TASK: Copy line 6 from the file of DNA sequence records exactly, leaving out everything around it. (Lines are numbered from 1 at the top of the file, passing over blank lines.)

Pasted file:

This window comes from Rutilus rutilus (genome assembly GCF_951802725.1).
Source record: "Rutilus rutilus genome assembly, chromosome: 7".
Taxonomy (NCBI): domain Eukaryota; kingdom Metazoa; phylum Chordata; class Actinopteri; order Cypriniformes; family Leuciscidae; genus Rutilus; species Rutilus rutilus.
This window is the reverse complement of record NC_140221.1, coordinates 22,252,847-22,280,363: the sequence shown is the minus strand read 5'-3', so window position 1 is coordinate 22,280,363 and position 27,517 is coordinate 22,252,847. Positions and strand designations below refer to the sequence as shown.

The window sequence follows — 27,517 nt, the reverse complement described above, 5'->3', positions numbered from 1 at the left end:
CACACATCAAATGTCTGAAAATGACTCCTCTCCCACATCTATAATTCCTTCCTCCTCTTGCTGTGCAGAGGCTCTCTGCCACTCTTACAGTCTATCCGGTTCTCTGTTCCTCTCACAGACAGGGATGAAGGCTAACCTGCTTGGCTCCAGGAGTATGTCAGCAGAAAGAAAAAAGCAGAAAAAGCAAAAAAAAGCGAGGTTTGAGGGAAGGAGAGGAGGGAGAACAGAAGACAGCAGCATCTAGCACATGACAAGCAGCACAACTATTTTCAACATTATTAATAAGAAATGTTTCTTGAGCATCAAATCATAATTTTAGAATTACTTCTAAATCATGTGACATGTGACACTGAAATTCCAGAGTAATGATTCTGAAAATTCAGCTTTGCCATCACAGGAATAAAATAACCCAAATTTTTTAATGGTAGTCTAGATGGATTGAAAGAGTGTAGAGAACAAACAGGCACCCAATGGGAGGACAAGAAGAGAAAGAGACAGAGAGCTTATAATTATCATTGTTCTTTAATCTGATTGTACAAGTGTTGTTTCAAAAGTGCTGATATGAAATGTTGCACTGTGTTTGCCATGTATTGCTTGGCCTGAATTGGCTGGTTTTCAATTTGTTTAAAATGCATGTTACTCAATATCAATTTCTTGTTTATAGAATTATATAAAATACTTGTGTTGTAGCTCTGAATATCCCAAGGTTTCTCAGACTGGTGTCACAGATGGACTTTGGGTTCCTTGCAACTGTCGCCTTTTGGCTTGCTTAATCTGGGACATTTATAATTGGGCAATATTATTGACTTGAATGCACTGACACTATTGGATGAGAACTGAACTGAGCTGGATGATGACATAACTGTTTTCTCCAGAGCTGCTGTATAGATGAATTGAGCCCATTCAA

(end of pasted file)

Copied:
CACACATCAAATGTCTGAAAATGACTCCTCTCCCACATCTATAATTCCTTCCTCCTCTTGCTGTGCAGAGGCTCTCTGCCACTCTTACAGTCTATCCGGTTCTCTGTTCCTCTCACAGACAGGGATGAAGGCTAACCTGCTTGGCTCCAGGAGTATGTCAGCAGAAAGAAAAAAGCAGAAAAAGCAAAAAAAAGCGAGGTTTGAGGGAAGGAGAGGAGGGAGAACAGAAGACAGCAGCATCTAGCACATGACAAGCAGCACAACTATTTTCAACATTATTAATAAGAAATGTTTCTTGAGCATCAAATCATAATTTTAGAATTACTTCTAAATCATGTGACATGTGACACTGAAATTCCAGAGTAATGATTCTGAAAATTCAGCTTTGCCATCACAGGAATAAAATAACCCAAATTTTTTAATGGTAGTCTAGATGGATTGAAAGAGTGTAGAGAACAAACAGGCACCCAATGGGAGGACAAGAAGAGAAAGAGACAGAGAGCTTATAATTATCATTGTTCTTTAATCTGATTGTACAAGTGTTGTTTCAAAAGTGCTGATATGAAATGTTGCACTGTGTTTGCCATGTATTGCTTGGCCTGAATTGGCTGGTTTTCAATTTGTTTAAAATGCATGTTACTCAATATCAATTTCTTGTTTATAGAATTATATAAAATACTTGTGTTGTAGCTCTGAATATCCCAAGGTTTCTCAGACTGGTGTCACAGATGGACTTTGGGTTCCTTGCAACTGTCGCCTTTTGGCTTGCTTAATCTGGGACATTTATAATTGGGCAATATTATTGACTTGAATGCACTGACACTATTGGATGAGAACTGAACTGAGCTGGATGATGACATAACTGTTTTCTCCAGAGCTGCTGTATAGATGAATTGAGCCCATTCAA